Film Review: The Theory of Everything

Theory of Everything
Oscar-worthy performance from Eddie Redmayne as Professor Stephen Hawking

The age of biopic is upon us. From Mr Turner (J.M.W. Turner) and Jimi: All Is by My Side (Jimi Hendrix) to Oscar front-runners The Imitation Game (Alan Turing) and Get On Up (James Brown), the once dreary biographical formula has finally re-energized itself, capturing the hearts of film lovers and critics alike.

One film that is sure to win you over is The Theory of Everything, a new film about the life and times of Cambridge physicist Professor Stephen Hawking. Adapted by Anthony McCarten from the memoir Travelling to Infinity: My Life with Stephen by Jane Wilde Hawking (Hawking’s first wife), the film tells the extraordinary story of renowned astrophysicist Stephen Hawking, his relationship with his Jayne, his diagnosis of motor neuron disease and his success in physics.

The story starts in 1963 with a young Stephen Hawking (Redmayne) catching the eye of literature student Jayne Wilde (Jones) at a University party. Both are at studying at Cambridge; Wilde is studying medieval poetry of the Iberian peninsula, whilst Hawking is researching into relativity and black holes, the subject that will eventually make him famous. They fall in love and marry and their relationship endures in spite of Hawking’s deteriorating physical condition.

After collapsing in the University grounds, Hawking’s is taken to hospital for checks were he is told that he has motor neurone disease and just 2 years to live. We watch the condition take over his life, from the moment he can no longer stand, to the moment he loses his ability to speak. Yet as Hawking’s health deteriorates, his career takes off.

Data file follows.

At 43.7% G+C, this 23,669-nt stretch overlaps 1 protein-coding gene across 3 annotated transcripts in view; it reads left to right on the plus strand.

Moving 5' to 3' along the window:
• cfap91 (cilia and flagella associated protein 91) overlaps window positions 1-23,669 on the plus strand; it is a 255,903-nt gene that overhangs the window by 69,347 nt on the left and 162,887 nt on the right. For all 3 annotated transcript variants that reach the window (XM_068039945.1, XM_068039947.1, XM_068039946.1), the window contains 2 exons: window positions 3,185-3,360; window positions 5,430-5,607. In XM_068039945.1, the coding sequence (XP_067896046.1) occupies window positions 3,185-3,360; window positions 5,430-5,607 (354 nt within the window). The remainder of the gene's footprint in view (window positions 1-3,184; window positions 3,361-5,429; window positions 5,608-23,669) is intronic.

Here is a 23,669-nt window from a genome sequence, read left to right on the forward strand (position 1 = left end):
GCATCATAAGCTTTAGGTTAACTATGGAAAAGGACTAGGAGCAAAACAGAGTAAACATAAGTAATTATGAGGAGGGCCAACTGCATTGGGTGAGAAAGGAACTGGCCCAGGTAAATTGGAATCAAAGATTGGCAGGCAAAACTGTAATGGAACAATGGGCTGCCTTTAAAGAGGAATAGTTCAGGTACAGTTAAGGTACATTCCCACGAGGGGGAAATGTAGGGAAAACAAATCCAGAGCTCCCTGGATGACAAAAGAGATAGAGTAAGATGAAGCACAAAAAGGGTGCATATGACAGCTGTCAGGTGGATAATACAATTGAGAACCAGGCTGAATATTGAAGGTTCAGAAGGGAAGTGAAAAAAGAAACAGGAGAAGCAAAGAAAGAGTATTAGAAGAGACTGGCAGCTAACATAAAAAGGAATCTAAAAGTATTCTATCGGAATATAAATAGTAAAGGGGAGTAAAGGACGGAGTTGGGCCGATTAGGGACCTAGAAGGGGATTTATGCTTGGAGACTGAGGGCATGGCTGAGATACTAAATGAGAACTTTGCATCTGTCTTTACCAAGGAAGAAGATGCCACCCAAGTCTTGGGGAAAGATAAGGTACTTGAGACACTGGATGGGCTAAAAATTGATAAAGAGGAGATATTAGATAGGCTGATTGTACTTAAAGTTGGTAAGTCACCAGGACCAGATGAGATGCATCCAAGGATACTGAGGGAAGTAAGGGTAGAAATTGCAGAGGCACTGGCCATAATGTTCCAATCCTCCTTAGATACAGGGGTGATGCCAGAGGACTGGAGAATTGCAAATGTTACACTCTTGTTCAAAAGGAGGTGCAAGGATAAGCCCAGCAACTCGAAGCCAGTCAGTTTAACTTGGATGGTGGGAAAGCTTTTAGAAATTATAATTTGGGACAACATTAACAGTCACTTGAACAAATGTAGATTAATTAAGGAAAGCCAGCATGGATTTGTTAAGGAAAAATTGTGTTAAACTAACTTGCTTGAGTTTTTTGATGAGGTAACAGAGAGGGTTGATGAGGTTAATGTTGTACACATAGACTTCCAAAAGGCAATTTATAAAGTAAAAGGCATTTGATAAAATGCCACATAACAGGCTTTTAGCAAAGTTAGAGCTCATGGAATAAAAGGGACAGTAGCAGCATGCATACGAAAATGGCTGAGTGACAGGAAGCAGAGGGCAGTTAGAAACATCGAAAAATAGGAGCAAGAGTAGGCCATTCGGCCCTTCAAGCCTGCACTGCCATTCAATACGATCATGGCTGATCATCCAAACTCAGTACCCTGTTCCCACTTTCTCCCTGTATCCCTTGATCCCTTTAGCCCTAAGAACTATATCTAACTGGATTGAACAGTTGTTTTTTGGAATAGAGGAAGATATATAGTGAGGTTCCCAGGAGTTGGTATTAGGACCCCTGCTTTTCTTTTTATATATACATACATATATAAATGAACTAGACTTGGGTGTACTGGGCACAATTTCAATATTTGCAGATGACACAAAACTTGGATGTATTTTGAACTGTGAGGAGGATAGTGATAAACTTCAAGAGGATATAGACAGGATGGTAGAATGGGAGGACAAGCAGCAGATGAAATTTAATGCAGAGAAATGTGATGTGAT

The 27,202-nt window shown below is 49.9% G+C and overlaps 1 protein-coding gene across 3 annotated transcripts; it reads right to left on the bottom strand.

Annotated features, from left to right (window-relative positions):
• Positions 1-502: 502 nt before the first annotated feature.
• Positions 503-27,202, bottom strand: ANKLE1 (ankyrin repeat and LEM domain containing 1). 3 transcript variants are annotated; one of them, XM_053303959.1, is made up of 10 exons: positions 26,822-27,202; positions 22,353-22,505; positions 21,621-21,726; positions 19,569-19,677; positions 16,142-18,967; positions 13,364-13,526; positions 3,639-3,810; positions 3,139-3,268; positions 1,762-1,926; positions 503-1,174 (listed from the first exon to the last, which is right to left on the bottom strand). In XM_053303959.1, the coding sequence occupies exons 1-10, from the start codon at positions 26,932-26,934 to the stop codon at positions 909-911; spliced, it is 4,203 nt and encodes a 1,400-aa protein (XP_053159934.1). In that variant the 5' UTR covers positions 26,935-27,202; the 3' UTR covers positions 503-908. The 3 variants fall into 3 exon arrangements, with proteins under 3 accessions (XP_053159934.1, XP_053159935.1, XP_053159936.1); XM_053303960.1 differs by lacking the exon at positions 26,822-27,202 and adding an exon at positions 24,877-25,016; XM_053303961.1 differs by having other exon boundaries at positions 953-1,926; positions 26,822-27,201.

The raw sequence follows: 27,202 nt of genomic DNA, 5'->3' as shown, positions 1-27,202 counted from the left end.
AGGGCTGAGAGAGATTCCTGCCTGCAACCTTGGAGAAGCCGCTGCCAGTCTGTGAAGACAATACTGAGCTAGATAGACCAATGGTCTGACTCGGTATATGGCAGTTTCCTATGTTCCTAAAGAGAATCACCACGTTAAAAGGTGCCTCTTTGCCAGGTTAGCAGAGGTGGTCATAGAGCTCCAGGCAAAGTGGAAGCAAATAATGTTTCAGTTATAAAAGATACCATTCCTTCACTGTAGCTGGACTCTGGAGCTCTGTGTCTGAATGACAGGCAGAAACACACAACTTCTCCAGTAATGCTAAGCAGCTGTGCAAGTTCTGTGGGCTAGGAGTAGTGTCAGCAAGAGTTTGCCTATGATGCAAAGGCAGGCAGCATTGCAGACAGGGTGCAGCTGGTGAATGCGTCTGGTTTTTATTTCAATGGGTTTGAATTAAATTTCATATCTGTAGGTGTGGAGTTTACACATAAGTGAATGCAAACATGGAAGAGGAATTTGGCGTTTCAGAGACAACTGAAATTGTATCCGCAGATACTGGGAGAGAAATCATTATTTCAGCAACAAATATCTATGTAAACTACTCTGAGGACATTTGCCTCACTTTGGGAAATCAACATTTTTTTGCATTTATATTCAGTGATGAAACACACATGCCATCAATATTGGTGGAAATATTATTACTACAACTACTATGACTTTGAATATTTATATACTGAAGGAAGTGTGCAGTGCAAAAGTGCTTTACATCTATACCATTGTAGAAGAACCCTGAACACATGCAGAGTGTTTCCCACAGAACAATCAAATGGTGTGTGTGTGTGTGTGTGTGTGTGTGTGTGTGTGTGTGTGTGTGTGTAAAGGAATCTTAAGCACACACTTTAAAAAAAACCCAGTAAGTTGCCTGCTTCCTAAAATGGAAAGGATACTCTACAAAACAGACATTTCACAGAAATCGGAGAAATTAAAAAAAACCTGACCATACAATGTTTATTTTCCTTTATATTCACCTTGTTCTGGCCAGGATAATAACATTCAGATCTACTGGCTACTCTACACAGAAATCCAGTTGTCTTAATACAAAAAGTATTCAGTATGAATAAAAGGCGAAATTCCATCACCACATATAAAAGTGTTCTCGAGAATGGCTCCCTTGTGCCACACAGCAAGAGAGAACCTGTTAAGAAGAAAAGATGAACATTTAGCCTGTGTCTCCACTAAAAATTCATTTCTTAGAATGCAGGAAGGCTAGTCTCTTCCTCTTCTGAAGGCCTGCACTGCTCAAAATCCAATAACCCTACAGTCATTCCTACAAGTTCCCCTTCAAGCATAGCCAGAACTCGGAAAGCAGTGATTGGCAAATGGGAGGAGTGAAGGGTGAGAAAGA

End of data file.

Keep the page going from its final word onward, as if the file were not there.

What makes The Theory of Everything special is that transcends the pitfalls of typical biopic. Whilst it is biographical in nature, it is ultimately a love story. The film is shot in a fluid, fast moving style and Director James Marsh does a fantastic job of keeping the tempo up, from the couple’s free kiss at the summer dance to Hawking working out complex equations on the blackboard. The film’s cinematography is equally excellent with Benoit Delhomme using natural light and a handheld camera to create a fresh and invigorating look.

Eddie Redmayne is outstanding as Stephen Hawking. His portrayal of Hawking’s witty humour and restless intellectual curiosity is brilliant. The British actor also does a fantastic job at capturing Hawking’s physical afflictions, from his Chaplinesque walk, to the way his neck tilts when he is in his wheelchair. The result is a genuine, poignant and incredibly moving performance that is Oscar-worthy.

Felicity Jones is equally impressive as Hawking’s devoted wife Jayne. Whilst the film is ultimately a biography of Stephen’s life, the film is as much about Jayne’s journey as it is Hawking’s. Jones does an excellent job of portraying a God-fearing woman trying her best when faced with the love-vs-responsibility dilemma.

The film has been well-received in the press. Justin Chang of Variety called it “A stirring and bittersweet love story, inflected with tasteful good humor” while Catherine Shoard of The Guardian praised Redmayne’s performance calling it “an astonishing, genuinely visceral performance which bears comparison with Daniel Day-Lewis in My Left Foot.” The film’s producers, writer, director Marsh, and actors Redmayne and Jones are widely favored for award success this season.

Understated, intelligent and incredibly moving, The Theory of Everything is moving tearjearker about one of the world’s greatest living minds. A touching tribute to a brilliant man and his brilliant family.

(5 / 5)

The Theory of Everything is on general release in the UK on 1 January 2015.

About Donna

Donna is the Editor of Frankly, My Dear UK. By day, she is a digital marketing whizz, by night she reviews film, theatre and music for a wide range of publications including WhatsonStage, The Public Reviews and ScreenRelish. Loves Shakespeare, prosecco and Formula 1